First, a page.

Has the affiliate industry been overhyped due to some fundamental problems with tracking? Are firms counting sales via this channel that actually come from paid search, or other marketing channels?

This is not an affiliate marketing issue: duplication exists right across the online marketing spectrum. However because affiliates and other CPA channels are remunerated based on the numbers there is clearly an incentive to get these numbers right first.

In some instances affiliates may be underpaid because conversions are being incorrectly attributed to other channels when a simplistic last click wins approach is applied. We are seeing a number of clients go for a ‘first click wins’ approach.

From a commission payment perspective, it may be more a case that commission is not being given to the right affiliate and that there is a feeling that these things even themselves out over time. However, certain types of affiliate may be overpaid due to their popularity immediately prior to conversion so understanding the path to conversion is important. One particular area that springs to mind is voucher code sites.

Who is usually responsible for spotting de-duplication within a company?

Ultimately it should be the marketing director as they have a view across all channels. Traditionally we speak to the affiliate or performance marketing manager as they can see the direct savings that would pay to implement a solution like TagMan.

How does TagMan help deal with the de-duplication issue?

We provide a single solution that can track all channels, including display as well as both paid and natural search. We provide reports that show the precise path to conversion so that marketers can better understand what influence activity is having and when. Duplication is removed by only serving the conversion pixel for the channel that should be credited with the conversion so if multiple channels or networks cookie a person within the conversion window they will not both claim the commission.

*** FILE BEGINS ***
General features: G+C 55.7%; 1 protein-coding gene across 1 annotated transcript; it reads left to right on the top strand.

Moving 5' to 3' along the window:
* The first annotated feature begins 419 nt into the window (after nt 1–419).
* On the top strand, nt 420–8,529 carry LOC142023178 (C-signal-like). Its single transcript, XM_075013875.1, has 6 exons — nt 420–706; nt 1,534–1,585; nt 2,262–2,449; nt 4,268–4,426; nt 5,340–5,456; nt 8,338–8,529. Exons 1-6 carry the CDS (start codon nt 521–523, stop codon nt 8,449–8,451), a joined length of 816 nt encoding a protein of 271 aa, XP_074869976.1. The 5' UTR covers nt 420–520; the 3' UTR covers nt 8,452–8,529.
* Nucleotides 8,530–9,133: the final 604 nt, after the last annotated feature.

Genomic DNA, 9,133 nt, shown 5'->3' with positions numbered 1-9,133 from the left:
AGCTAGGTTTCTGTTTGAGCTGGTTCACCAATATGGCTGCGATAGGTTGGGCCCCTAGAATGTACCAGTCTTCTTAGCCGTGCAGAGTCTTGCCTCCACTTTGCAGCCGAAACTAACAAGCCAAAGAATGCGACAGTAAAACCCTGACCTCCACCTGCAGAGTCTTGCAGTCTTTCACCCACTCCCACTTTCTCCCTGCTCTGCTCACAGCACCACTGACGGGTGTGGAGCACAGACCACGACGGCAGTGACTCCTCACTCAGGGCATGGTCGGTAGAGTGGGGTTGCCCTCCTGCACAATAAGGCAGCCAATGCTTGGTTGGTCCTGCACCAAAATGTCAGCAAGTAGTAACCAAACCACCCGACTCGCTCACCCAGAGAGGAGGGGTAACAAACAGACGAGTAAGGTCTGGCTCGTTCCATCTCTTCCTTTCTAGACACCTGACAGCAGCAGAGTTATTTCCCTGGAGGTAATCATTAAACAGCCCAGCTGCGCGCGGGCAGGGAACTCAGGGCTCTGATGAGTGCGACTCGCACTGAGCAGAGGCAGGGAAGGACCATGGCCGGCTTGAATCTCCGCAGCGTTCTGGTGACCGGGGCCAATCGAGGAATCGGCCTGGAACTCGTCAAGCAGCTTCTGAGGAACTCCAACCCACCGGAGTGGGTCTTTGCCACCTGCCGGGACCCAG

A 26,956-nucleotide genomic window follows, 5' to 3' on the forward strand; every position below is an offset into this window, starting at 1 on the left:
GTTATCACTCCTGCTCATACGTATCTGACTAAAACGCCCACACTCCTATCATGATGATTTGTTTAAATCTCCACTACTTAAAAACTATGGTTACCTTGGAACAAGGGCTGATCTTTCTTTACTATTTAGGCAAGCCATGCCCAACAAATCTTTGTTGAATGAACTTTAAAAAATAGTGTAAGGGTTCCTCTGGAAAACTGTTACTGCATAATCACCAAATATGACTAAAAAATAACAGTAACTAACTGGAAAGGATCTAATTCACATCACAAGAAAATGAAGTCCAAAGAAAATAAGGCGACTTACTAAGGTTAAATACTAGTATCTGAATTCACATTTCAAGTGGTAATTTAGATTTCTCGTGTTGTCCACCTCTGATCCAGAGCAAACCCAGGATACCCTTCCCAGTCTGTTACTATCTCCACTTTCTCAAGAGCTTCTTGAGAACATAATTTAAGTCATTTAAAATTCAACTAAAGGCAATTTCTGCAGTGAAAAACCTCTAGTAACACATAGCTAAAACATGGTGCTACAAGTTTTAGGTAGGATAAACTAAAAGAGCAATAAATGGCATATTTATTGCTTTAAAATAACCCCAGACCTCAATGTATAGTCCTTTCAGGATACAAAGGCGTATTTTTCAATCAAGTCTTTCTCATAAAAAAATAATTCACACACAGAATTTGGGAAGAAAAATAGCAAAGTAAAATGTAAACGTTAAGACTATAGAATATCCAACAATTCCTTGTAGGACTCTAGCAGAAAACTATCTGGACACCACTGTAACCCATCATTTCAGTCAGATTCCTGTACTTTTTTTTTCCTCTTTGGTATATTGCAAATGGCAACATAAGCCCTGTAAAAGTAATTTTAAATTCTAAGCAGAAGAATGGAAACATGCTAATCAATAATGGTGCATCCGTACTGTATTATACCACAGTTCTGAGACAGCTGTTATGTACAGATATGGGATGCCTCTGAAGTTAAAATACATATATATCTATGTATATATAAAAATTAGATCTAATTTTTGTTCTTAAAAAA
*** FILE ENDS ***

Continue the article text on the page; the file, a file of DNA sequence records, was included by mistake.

We allow companies to track CPA payments, analyse duplication and assess the impact of activity that is in the path to conversion but did not achieve first/last click. The next step will be to allow the sale to be credited to multiple suppliers based on an attribution model with TagMan writing out the conversion pixels with the correct amount for each partner.

How can marketers figure out that they might have a problem? What are the telltale signs?
Marketers will generally have a good idea that the figures are a little flattering and be aware of discrepencies between their primary tracking system. Anyone that does not track all of their online marketing through one platform will have an issue and the greater their activity is accross the main channels the greater the problem will be.

Many marketers may be measuring the problem through their web analytics platform but are powerless to do anything about it because the conversion tags are not served conditionally.

To what degree do these issues arise from affiliate marketing fraud?

The short answer is not at all. With proper de-duplication in place affiliate marketing fraud will only effect the results within the affiliate channel and can not skew figures accross other channels.

A major benefit of our path-to-conversion datafeed is that you can see detailed information about each marketing event that could help identify fraudulent affiate marketing, if this is an issue. The companies we have spoken to are far more concerned about paying multiple affiliates more fairly than they are beating fraudsters.